[Games,General] (11.20.08, 11:40 am)

Normally I don’t spend much time with political games. I like the idea of political games in principle, but it is frequently difficult for me to really get into them. A few days ago, I stumbled on Ian Bogost’s post about Molleindustria‘s new game Oiligarchy.

The idea behind Oiligarchy is that the player is in control of the oil industry. Not just one part of it, but all of it, the whole thing. Early on, the player is responsible for exploring and building: looking for reservoirs and whatnot. However, over time, domestic reservoirs begin to reduce in output, and demand increases, so the player must look elsewhere for oil. The player can drill for oil in Venezuela, Nigeria, Alaska, and Iraq, and each of these have reaching political implications. The game keeps track of many ongoing variables, such as domestic stability, environmentalism, as well as other events and factors. It is oddly fun to play, and each play through can lead to one of four potential endings.

The most fascinating thing about the game is the postmortem written by the developers. It explains in very explicit terms the model at the core of the simulation, which is the Hubbert peak theory, and the political implications of the model. All of the events in the game are based on either real events or theories, and most of them come with citations. I find the explict focus on the model, specifically the way that it manifests and is ever present within gameplay to be very impressive. This careful exploration and critical approach to models is precisely what I want to encourage in my work about adaptation.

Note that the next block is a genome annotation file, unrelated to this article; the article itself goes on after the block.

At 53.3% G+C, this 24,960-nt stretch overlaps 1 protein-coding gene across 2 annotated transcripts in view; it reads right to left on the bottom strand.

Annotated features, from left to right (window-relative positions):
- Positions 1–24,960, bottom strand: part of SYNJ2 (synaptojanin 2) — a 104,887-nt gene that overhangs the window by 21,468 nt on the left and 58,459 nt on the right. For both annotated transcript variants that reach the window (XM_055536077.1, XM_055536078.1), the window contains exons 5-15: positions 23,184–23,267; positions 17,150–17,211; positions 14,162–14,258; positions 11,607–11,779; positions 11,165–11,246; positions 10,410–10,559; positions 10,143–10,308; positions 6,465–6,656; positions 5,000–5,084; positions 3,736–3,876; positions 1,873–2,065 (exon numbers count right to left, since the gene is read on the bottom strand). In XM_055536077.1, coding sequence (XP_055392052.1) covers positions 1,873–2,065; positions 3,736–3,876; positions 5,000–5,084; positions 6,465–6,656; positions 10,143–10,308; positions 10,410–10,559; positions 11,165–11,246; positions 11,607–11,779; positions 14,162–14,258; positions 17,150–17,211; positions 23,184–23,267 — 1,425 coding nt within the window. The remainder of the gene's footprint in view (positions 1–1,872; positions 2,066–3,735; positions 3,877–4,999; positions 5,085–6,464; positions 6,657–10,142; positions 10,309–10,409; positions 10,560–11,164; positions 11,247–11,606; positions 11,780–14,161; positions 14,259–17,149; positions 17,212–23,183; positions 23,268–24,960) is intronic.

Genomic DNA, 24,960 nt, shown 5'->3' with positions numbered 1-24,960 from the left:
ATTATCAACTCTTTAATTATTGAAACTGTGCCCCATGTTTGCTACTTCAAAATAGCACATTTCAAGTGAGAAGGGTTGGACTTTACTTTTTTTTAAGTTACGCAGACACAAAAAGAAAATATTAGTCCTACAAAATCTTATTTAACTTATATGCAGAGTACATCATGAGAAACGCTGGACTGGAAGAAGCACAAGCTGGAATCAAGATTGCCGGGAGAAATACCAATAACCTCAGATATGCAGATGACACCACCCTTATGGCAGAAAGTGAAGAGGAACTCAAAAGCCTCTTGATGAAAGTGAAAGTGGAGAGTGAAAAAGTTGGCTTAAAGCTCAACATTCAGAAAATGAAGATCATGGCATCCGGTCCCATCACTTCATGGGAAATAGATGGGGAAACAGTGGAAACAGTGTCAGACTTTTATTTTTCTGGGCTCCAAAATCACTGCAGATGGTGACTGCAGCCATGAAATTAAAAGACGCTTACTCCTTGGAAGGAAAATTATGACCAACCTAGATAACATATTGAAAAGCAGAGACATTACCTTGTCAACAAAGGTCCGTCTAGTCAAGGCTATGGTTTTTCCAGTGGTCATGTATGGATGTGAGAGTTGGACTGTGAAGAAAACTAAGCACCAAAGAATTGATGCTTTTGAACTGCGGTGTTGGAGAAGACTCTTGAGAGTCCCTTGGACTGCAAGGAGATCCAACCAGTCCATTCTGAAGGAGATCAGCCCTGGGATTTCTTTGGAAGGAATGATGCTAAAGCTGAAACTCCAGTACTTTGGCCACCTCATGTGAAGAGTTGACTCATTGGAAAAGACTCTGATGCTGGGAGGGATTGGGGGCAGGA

While the model is transparent and visible, it is also integral, so it would not, for instance, be easy for someone to try out their own model within the context of the game. Molleindustria did release their source code, though, so someone could presumably try. This is an aesthetic of openness which is becoming more prevalent in games, and that is a very good thing. Sid Meier’s Civilization is a game that I usually criticize for its colonialist  and expansionist approach to history, but even the fourth installment of the series comes with extensive modding capabilities, including the ability to swap out the core of the game code.

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